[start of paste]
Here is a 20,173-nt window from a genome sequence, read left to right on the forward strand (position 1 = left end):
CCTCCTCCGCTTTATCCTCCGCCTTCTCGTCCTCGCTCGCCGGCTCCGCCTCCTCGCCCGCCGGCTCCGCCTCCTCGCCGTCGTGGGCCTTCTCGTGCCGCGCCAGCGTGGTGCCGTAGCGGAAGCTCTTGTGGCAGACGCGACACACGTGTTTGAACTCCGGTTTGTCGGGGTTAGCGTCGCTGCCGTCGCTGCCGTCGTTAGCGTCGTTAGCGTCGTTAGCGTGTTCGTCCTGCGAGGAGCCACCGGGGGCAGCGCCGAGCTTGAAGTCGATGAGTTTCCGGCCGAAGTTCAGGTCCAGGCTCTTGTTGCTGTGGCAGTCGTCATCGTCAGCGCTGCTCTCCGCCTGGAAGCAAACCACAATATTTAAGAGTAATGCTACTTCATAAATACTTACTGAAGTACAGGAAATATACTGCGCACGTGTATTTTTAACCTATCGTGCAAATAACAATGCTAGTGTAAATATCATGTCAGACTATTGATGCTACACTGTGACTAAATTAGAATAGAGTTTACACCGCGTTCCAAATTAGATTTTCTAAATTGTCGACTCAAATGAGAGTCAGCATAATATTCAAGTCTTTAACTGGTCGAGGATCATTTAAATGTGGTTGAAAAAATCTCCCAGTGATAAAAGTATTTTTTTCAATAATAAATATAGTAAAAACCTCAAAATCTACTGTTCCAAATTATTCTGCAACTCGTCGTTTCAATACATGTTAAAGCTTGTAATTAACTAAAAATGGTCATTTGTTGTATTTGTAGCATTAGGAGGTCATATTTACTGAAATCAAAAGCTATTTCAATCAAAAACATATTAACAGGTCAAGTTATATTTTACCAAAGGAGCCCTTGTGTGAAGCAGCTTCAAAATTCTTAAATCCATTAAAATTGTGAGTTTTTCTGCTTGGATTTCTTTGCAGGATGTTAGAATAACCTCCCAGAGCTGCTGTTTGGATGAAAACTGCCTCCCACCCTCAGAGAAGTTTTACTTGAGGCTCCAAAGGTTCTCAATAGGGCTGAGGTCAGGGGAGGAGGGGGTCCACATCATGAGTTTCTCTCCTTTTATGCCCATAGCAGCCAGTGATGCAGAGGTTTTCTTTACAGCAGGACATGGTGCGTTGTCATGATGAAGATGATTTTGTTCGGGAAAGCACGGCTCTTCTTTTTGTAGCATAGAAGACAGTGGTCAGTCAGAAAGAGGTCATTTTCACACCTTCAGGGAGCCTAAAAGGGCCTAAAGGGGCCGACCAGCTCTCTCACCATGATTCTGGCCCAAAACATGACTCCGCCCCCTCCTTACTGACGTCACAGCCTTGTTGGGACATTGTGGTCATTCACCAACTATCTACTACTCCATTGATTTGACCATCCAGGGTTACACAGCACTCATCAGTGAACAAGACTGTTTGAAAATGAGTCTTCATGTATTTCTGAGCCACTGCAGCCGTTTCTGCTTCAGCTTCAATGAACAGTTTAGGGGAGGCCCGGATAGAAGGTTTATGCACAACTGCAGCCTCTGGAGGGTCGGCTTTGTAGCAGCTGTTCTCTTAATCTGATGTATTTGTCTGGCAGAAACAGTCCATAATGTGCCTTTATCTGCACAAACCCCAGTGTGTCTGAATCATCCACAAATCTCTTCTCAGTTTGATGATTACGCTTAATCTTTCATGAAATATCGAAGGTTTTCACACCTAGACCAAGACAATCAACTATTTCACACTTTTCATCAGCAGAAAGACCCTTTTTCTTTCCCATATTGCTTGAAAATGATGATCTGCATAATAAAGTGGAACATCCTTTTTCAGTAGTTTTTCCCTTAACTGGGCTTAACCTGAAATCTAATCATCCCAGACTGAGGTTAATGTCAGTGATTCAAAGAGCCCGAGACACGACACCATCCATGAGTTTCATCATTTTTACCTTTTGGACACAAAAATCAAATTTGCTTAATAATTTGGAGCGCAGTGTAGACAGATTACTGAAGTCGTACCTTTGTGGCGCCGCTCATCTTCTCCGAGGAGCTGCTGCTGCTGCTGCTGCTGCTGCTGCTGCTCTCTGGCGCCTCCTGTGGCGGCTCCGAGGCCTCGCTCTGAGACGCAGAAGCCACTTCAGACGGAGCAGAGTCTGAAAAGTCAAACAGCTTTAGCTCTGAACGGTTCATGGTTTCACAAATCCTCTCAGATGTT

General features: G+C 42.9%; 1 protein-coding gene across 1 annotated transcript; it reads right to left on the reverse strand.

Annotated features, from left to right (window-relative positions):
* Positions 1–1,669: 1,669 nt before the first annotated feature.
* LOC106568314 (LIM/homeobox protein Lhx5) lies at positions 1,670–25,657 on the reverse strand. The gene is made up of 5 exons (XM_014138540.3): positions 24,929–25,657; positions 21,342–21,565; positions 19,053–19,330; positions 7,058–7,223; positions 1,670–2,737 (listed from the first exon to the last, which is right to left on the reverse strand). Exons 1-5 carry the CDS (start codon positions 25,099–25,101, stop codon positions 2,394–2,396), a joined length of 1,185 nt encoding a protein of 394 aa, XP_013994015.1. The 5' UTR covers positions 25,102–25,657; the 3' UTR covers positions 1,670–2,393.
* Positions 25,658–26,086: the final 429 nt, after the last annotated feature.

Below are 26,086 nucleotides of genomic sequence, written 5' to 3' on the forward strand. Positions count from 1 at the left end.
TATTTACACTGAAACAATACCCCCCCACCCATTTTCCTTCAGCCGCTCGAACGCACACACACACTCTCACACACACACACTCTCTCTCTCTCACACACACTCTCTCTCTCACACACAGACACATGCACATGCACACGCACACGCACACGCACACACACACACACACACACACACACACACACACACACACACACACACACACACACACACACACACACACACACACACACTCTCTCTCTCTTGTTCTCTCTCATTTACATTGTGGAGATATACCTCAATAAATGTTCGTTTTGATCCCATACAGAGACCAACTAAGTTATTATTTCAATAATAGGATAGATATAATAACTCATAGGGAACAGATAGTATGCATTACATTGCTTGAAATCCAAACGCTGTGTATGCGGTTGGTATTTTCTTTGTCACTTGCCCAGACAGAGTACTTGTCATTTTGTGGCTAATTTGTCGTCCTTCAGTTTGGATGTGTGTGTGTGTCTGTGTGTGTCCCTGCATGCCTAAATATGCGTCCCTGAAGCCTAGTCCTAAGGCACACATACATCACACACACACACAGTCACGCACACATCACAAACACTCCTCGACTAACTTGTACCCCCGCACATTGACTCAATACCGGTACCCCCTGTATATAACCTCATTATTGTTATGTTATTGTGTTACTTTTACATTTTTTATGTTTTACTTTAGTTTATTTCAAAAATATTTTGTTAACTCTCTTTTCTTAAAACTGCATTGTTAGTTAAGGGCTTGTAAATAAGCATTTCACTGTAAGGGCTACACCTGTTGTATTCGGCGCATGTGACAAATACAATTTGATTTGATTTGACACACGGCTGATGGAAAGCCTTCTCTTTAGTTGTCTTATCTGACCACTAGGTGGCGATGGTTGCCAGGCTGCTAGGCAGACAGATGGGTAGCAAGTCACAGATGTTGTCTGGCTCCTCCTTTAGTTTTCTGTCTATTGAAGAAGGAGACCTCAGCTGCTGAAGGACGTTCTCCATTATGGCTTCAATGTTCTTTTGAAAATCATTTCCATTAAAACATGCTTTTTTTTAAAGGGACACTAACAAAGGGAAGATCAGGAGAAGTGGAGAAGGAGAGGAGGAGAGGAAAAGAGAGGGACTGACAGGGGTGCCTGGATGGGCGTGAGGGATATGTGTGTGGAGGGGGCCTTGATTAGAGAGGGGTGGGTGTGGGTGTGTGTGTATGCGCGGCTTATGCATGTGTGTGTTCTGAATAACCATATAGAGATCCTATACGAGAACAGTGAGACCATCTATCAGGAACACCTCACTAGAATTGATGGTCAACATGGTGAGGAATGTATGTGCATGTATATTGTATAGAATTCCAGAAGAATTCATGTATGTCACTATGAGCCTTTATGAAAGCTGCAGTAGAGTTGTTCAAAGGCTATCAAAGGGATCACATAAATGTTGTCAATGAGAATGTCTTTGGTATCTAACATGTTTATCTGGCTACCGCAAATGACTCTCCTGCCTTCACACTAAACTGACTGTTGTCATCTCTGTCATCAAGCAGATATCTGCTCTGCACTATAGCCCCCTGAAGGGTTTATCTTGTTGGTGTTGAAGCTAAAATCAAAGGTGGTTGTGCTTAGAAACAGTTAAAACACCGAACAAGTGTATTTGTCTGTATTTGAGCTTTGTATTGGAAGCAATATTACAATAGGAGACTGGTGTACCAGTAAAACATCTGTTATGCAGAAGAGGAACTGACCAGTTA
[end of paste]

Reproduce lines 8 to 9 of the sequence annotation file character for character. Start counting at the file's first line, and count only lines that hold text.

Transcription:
Below are 26,086 nucleotides of genomic sequence, written 5' to 3' on the forward strand. Positions count from 1 at the left end.
TATTTACACTGAAACAATACCCCCCCACCCATTTTCCTTCAGCCGCTCGAACGCACACACACACTCTCACACACACACACTCTCTCTCTCTCACACACACTCTCTCTCTCACACACAGACACATGCACATGCACACGCACACGCACACGCACACACACACACACACACACACACACACACACACACACACACACACACACACACACACACACACACACACACACACACACTCTCTCTCTCTTGTTCTCTCTCATTTACATTGTGGAGATATACCTCAATAAATGTTCGTTTTGATCCCATACAGAGACCAACTAAGTTATTATTTCAATAATAGGATAGATATAATAACTCATAGGGAACAGATAGTATGCATTACATTGCTTGAAATCCAAACGCTGTGTATGCGGTTGGTATTTTCTTTGTCACTTGCCCAGACAGAGTACTTGTCATTTTGTGGCTAATTTGTCGTCCTTCAGTTTGGATGTGTGTGTGTGTCTGTGTGTGTCCCTGCATGCCTAAATATGCGTCCCTGAAGCCTAGTCCTAAGGCACACATACATCACACACACACACAGTCACGCACACATCACAAACACTCCTCGACTAACTTGTACCCCCGCACATTGACTCAATACCGGTACCCCCTGTATATAACCTCATTATTGTTATGTTATTGTGTTACTTTTACATTTTTTATGTTTTACTTTAGTTTATTTCAAAAATATTTTGTTAACTCTCTTTTCTTAAAACTGCATTGTTAGTTAAGGGCTTGTAAATAAGCATTTCACTGTAAGGGCTACACCTGTTGTATTCGGCGCATGTGACAAATACAATTTGATTTGATTTGACACACGGCTGATGGAAAGCCTTCTCTTTAGTTGTCTTATCTGACCACTAGGTGGCGATGGTTGCCAGGCTGCTAGGCAGACAGATGGGTAGCAAGTCACAGATGTTGTCTGGCTCCTCCTTTAGTTTTCTGTCTATTGAAGAAGGAGACCTCAGCTGCTGAAGGACGTTCTCCATTATGGCTTCAATGTTCTTTTGAAAATCATTTCCATTAAAACATGCTTTTTTTTAAAGGGACACTAACAAAGGGAAGATCAGGAGAAGTGGAGAAGGAGAGGAGGAGAGGAAAAGAGAGGGACTGACAGGGGTGCCTGGATGGGCGTGAGGGATATGTGTGTGGAGGGGGCCTTGATTAGAGAGGGGTGGGTGTGGGTGTGTGTGTATGCGCGGCTTATGCATGTGTGTGTTCTGAATAACCATATAGAGATCCTATACGAGAACAGTGAGACCATCTATCAGGAACACCTCACTAGAATTGATGGTCAACATGGTGAGGAATGTATGTGCATGTATATTGTATAGAATTCCAGAAGAATTCATGTATGTCACTATGAGCCTTTATGAAAGCTGCAGTAGAGTTGTTCAAAGGCTATCAAAGGGATCACATAAATGTTGTCAATGAGAATGTCTTTGGTATCTAACATGTTTATCTGGCTACCGCAAATGACTCTCCTGCCTTCACACTAAACTGACTGTTGTCATCTCTGTCATCAAGCAGATATCTGCTCTGCACTATAGCCCCCTGAAGGGTTTATCTTGTTGGTGTTGAAGCTAAAATCAAAGGTGGTTGTGCTTAGAAACAGTTAAAACACCGAACAAGTGTATTTGTCTGTATTTGAGCTTTGTATTGGAAGCAATATTACAATAGGAGACTGGTGTACCAGTAAAACATCTGTTATGCAGAAGAGGAACTGACCAGTTA